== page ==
There are a load of different ways to write compression algorithms. But there is only one way to do it that will be compatible with the hardware and software your using.

And patents affect far more then just USA.

I also find it amazing that all these people that are sooooo expert on USA patent laws are utterly clueless about their own.

http://www.buildingipvalue.com/08_EMEA/131-133KriegerMes.pdf

I WISH software patents were just a USA problem. But they are not.

And before any moron goes on with diatribes on how EU considers software patents invalid... so does USA patent law. It just depends on your definition on 'software patents'.

That is their definition of what is and what is not 'software patents' is not your definition.

That and your leaders are clamoring over themselves to write new IP laws and treaties. Often in Secret. See also: ACTA and 'Son of ACTA'.

They often resist USA definitions and IP laws, but it's only because USA laws are designed to benefit certain types of large USA corporations (at the expense of everybody else). Once the EU governments figure out how to do it so it benefits EU companies, you'll see a bunch of new problems appearing.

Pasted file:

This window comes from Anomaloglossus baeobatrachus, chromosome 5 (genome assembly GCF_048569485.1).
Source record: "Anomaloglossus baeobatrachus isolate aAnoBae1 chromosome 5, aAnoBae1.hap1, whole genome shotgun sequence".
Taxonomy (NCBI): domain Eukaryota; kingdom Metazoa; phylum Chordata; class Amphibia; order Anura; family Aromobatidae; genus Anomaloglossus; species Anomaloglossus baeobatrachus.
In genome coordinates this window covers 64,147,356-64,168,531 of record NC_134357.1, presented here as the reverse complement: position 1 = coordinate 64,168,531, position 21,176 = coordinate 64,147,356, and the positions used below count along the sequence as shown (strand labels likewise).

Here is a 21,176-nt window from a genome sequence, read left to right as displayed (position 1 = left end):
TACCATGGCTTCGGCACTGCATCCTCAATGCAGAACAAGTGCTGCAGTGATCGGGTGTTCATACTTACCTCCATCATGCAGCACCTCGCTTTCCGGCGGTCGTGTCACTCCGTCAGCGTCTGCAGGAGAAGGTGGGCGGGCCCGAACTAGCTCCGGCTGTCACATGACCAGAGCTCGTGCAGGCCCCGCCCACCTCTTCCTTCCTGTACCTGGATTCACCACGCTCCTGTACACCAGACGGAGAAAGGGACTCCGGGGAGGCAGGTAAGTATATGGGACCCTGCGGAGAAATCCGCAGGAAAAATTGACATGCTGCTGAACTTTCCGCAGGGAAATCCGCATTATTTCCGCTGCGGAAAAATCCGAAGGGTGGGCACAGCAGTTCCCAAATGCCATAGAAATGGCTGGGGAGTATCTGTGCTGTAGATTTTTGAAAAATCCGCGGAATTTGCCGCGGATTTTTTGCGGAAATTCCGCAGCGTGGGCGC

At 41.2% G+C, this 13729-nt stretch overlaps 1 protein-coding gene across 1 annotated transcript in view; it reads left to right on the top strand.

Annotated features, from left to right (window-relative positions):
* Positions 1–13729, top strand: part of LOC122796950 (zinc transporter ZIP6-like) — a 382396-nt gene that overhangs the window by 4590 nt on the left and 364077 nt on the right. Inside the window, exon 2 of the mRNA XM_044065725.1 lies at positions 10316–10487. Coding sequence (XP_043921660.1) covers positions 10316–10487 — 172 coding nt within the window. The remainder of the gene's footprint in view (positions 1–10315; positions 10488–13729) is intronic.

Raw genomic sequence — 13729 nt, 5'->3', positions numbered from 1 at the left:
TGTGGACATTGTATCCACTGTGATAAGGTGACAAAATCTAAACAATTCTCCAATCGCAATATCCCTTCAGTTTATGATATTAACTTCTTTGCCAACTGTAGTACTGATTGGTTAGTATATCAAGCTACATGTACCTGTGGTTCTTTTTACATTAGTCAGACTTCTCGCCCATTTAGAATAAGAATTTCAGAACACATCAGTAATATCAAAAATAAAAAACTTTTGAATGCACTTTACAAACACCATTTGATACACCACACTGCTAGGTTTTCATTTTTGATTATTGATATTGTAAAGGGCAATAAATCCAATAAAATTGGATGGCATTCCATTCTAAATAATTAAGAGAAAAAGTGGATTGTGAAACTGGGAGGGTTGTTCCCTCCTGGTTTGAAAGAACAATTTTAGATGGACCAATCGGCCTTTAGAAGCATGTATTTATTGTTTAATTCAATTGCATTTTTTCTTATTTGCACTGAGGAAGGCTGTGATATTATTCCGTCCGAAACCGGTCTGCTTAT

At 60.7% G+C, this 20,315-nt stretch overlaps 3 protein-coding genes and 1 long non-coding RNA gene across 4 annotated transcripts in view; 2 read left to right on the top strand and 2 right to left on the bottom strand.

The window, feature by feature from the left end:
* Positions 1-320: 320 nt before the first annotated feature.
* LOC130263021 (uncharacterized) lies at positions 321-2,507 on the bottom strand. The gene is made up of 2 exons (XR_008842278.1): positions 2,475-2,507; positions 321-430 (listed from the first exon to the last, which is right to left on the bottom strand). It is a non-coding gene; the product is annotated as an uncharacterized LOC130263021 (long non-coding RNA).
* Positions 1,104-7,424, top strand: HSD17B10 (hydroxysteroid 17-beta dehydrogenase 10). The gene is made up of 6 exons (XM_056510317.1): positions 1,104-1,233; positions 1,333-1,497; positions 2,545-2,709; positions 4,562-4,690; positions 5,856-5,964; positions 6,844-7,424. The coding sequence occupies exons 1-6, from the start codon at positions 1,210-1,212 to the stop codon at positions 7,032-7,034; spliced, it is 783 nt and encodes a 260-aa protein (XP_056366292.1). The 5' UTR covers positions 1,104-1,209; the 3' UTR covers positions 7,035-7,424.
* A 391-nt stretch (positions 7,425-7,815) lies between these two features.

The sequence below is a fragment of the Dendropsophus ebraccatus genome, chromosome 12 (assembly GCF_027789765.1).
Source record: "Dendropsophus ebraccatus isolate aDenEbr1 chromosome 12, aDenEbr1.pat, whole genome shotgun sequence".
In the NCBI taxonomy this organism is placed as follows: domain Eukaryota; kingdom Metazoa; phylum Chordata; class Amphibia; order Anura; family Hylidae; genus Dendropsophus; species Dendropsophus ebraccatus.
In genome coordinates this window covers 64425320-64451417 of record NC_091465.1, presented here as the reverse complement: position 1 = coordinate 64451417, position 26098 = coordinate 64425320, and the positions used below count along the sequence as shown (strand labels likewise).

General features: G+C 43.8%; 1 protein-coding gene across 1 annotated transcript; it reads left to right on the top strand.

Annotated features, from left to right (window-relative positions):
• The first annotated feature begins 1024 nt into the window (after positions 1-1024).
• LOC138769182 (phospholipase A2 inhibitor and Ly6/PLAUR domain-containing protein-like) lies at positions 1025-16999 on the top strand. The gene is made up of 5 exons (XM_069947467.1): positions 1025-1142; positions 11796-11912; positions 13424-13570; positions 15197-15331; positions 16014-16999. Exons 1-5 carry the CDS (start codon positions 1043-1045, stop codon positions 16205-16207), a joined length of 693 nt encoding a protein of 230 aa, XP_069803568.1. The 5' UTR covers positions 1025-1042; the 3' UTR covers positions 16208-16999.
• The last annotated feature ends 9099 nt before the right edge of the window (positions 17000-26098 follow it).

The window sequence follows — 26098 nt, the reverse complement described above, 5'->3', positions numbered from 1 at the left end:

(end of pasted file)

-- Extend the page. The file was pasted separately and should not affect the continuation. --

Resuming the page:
That is unless you stay on top of things.

Anonymous said...

What is the practical upshot of not supporting one texture compression scheme over another? I mean, you can load textures from compressed files in GL on Linux, I've done it...
(ie: is there some really important app that has billions of pre-made textures, or does S3TC get hardware support that makes it really useful for something?)

Just reading through the wikipedia article it looks like you could use a shader to decompress them?

As for the patent thing, it is sad, but those on the "ignore the patent" side should realise that practically every country has a treaty with the USA in regards to honouring each other's patents.

Anonymous said...

I think it's a question who is holding the patents. Maybe it can be solved by getting permission from whichever entity is holding the patent. (Maybe collection money from the community for a license).

I do believe though that the opensource community should put its foot down when it comes to that. If the khronos groups expects the open source community to chose ogl over dx because it's free and open, they should make sure ogl is actually free and open. Maybe going to mono way and cooperating with ms in order to get open source implantation is the right way.

Andreas said...